Does juxtaposing pregnancy with MS make you uncomfortable? It shouldn’t. Many women experience normal pregnancy with multiple sclerosis, then go on to have normal deliveries and healthy babies. Whatever dangers MS poses to adult women, they seem to be suppressed by the experience of pregnancy. Thus, having children is often within reach for women living with multiple sclerosis.

For women thinking about combining pregnancy with MS, the knowledge that this is possible will come as a relief. They should take the time to find out more about the practicalities of combining parenthood and pregnancy with multiple sclerosis. At the end of the day, even if carrying a baby to full-term does not pose a risk to their already compromised health, being a parent is a huge responsibility. It brings with it drastic life changes. The parent becomes responsible for raising another human being to maturity, and this is a full-time job that costs money, time and energy. It is the sort of thing that a parent suffering from MS would want to go into with eyes wide open.


The Practicalities of Combining Pregnancy with MS


An MS patient looking to get pregnant should talk to her doctor about her intentions. This is because some of the drugs that MS patients take to manage their symptoms, slow down the disease, and improve their quality of life are suspected to be potentially harmful to developing fetuses. Since there is no way to predict when one is going to conceive, it is best to first get weaned off the riskiest medications. Then, when the doctor declares it safe to start, patients can try to get pregnant. If this process works smoothly, then the women will get pregnant when relatively drug free, and this will minimize any risk that the babies they carry may be adversely affected by the said drugs.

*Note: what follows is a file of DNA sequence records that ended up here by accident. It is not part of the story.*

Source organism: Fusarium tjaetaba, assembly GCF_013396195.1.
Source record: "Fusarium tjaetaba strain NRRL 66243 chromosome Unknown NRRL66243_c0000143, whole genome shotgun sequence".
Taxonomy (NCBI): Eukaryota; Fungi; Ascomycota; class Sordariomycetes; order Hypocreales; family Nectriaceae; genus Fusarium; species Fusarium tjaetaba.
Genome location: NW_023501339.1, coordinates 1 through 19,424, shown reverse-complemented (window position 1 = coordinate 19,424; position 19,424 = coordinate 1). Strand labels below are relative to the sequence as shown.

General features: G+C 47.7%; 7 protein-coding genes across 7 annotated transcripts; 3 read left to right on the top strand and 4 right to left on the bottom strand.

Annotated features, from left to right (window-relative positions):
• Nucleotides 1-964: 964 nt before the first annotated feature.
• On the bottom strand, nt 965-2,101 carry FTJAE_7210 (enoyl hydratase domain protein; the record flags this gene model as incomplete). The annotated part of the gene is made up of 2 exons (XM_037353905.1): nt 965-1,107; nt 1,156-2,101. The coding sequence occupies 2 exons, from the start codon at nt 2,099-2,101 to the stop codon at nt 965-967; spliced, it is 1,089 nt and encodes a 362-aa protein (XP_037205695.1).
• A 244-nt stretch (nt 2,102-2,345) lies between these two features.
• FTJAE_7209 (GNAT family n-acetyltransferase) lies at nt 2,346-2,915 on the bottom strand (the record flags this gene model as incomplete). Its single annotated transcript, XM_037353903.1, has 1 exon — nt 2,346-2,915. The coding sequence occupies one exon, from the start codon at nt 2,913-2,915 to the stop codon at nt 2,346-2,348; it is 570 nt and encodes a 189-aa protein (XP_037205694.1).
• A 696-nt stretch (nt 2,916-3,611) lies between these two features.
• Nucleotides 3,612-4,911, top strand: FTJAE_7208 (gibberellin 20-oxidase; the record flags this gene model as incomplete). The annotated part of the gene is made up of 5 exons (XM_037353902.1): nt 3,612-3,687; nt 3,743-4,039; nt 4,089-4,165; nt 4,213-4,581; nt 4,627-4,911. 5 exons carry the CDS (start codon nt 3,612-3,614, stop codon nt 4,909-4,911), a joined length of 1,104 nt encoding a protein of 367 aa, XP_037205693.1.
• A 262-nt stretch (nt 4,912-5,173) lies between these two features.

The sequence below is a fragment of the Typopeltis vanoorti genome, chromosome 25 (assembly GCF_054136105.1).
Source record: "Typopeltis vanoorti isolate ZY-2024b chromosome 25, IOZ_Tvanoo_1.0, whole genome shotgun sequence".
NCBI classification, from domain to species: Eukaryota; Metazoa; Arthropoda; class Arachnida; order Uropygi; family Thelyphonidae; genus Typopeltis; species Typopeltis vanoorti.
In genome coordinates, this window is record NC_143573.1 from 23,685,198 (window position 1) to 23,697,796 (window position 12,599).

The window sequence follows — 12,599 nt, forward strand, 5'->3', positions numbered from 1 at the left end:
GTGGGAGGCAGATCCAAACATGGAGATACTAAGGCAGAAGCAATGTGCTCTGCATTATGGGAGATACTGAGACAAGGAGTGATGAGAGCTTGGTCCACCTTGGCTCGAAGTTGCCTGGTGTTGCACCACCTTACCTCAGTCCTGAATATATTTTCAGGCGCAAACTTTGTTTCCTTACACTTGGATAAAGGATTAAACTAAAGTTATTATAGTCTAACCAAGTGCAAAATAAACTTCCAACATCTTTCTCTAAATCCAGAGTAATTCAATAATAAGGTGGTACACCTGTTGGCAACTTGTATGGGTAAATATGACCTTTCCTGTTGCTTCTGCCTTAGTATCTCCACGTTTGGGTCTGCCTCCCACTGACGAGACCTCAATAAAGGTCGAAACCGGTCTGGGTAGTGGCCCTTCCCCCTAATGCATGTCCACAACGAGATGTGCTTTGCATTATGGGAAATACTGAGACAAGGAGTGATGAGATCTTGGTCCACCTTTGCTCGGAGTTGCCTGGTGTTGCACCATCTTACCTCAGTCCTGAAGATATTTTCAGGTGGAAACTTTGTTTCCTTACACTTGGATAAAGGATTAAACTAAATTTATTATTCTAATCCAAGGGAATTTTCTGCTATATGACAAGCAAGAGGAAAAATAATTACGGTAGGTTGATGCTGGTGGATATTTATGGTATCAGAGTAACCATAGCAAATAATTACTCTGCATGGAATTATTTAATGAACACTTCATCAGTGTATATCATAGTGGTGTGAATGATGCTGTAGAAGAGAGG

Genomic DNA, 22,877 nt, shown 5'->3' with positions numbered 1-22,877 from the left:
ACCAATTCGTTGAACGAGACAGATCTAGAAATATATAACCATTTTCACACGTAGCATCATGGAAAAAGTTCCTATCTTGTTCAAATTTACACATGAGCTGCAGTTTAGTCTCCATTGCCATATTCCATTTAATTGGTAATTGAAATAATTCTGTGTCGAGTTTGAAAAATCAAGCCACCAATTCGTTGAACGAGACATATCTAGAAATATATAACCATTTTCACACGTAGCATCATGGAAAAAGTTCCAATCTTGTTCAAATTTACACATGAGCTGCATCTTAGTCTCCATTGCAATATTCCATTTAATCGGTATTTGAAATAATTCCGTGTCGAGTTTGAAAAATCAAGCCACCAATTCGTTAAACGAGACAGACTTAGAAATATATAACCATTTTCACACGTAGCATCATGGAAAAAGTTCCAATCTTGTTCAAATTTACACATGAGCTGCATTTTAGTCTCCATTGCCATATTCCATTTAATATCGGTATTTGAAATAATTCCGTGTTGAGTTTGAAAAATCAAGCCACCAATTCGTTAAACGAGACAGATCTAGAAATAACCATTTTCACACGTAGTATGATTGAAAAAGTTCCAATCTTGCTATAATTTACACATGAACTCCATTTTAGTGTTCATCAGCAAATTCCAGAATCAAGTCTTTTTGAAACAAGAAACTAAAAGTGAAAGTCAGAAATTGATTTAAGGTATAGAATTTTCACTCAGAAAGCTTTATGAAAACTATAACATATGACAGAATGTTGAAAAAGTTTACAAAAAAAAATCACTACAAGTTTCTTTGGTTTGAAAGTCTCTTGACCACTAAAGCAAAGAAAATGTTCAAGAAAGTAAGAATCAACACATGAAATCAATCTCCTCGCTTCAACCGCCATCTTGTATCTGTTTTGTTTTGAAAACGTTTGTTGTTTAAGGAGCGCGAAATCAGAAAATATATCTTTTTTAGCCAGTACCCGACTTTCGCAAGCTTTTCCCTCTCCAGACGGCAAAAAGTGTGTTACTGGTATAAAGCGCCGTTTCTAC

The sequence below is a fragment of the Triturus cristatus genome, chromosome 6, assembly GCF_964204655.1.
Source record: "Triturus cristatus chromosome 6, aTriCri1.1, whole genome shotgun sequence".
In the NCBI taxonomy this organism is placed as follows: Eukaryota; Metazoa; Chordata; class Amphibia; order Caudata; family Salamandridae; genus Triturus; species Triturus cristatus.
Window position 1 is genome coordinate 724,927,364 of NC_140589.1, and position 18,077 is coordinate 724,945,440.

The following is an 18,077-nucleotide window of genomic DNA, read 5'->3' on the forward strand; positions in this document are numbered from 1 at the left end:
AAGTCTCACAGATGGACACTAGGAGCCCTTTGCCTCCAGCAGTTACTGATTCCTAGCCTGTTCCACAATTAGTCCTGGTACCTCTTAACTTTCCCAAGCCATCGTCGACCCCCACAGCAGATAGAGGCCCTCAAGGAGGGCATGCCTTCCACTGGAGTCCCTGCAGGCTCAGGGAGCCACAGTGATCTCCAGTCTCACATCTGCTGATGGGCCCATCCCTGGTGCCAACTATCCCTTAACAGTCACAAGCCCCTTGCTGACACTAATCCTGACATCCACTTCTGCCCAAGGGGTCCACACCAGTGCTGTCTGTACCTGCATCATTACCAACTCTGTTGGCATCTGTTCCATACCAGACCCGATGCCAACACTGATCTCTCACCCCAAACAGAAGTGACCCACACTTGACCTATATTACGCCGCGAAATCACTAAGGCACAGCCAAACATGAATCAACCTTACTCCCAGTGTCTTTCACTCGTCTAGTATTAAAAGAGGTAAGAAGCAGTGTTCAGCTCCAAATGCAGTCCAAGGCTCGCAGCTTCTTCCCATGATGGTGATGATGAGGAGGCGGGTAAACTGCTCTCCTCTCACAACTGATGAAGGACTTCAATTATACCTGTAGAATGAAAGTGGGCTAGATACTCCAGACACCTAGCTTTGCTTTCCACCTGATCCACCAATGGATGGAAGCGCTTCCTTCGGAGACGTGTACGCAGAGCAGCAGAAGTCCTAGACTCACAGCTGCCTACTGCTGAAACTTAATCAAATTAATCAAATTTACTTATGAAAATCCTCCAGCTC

Pregnancy not only increases the levels of particular hormones in a woman’s body, but it also increases the bodily levels of natural steroids. Both of these factors are conducive to the suppression of autoimmunity and inflammation. As a result of them, most or all of the symptoms of multiple sclerosis are suppressed in pregnant women. In this way, pregnancy provides female MS patients with welcome relief from their condition. At the same time, pregnancy comes with its own inconveniences, risks and problems. Thus, pregnant women with MS are not home free. They still face the same risks of developing complicated and abnormal pregnancies as women without MS.